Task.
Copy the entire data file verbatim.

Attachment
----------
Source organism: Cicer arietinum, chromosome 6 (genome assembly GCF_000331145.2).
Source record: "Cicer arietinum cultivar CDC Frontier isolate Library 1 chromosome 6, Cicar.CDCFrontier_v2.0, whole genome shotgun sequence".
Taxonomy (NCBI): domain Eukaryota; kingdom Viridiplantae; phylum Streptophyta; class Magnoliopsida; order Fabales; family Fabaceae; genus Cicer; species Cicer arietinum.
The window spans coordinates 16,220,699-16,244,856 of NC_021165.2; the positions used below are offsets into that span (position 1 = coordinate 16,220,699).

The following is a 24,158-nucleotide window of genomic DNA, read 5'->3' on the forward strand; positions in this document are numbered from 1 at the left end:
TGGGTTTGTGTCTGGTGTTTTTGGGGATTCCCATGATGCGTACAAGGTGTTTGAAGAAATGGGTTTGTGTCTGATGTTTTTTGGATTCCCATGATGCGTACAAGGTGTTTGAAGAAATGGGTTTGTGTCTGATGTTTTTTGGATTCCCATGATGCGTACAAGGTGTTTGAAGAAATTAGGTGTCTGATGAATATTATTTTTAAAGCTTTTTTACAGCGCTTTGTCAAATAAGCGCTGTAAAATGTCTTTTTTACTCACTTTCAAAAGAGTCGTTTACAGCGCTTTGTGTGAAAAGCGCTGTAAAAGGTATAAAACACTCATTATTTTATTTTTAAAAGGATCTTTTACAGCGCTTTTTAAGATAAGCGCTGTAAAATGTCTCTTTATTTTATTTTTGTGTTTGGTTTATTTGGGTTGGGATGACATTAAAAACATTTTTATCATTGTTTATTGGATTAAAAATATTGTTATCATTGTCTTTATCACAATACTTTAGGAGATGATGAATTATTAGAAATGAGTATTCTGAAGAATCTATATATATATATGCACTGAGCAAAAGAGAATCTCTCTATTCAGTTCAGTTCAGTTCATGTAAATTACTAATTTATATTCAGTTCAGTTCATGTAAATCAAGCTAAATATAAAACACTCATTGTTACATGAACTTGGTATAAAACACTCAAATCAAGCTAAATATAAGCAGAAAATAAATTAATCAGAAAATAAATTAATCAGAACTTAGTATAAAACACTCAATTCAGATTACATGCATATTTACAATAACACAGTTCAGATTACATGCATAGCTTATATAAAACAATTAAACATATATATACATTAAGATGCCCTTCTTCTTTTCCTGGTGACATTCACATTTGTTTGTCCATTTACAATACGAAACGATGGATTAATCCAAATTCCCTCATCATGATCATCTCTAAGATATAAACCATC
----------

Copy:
Source organism: Cicer arietinum, chromosome 6 (genome assembly GCF_000331145.2).
Source record: "Cicer arietinum cultivar CDC Frontier isolate Library 1 chromosome 6, Cicar.CDCFrontier_v2.0, whole genome shotgun sequence".
Taxonomy (NCBI): domain Eukaryota; kingdom Viridiplantae; phylum Streptophyta; class Magnoliopsida; order Fabales; family Fabaceae; genus Cicer; species Cicer arietinum.
The window spans coordinates 16,220,699-16,244,856 of NC_021165.2; the positions used below are offsets into that span (position 1 = coordinate 16,220,699).

The following is a 24,158-nucleotide window of genomic DNA, read 5'->3' on the forward strand; positions in this document are numbered from 1 at the left end:
TGGGTTTGTGTCTGGTGTTTTTGGGGATTCCCATGATGCGTACAAGGTGTTTGAAGAAATGGGTTTGTGTCTGATGTTTTTTGGATTCCCATGATGCGTACAAGGTGTTTGAAGAAATGGGTTTGTGTCTGATGTTTTTTGGATTCCCATGATGCGTACAAGGTGTTTGAAGAAATTAGGTGTCTGATGAATATTATTTTTAAAGCTTTTTTACAGCGCTTTGTCAAATAAGCGCTGTAAAATGTCTTTTTTACTCACTTTCAAAAGAGTCGTTTACAGCGCTTTGTGTGAAAAGCGCTGTAAAAGGTATAAAACACTCATTATTTTATTTTTAAAAGGATCTTTTACAGCGCTTTTTAAGATAAGCGCTGTAAAATGTCTCTTTATTTTATTTTTGTGTTTGGTTTATTTGGGTTGGGATGACATTAAAAACATTTTTATCATTGTTTATTGGATTAAAAATATTGTTATCATTGTCTTTATCACAATACTTTAGGAGATGATGAATTATTAGAAATGAGTATTCTGAAGAATCTATATATATATATGCACTGAGCAAAAGAGAATCTCTCTATTCAGTTCAGTTCAGTTCATGTAAATTACTAATTTATATTCAGTTCAGTTCATGTAAATCAAGCTAAATATAAAACACTCATTGTTACATGAACTTGGTATAAAACACTCAAATCAAGCTAAATATAAGCAGAAAATAAATTAATCAGAAAATAAATTAATCAGAACTTAGTATAAAACACTCAATTCAGATTACATGCATATTTACAATAACACAGTTCAGATTACATGCATAGCTTATATAAAACAATTAAACATATATATACATTAAGATGCCCTTCTTCTTTTCCTGGTGACATTCACATTTGTTTGTCCATTTACAATACGAAACGATGGATTAATCCAAATTCCCTCATCATGATCATCTCTAAGATATAAACCATC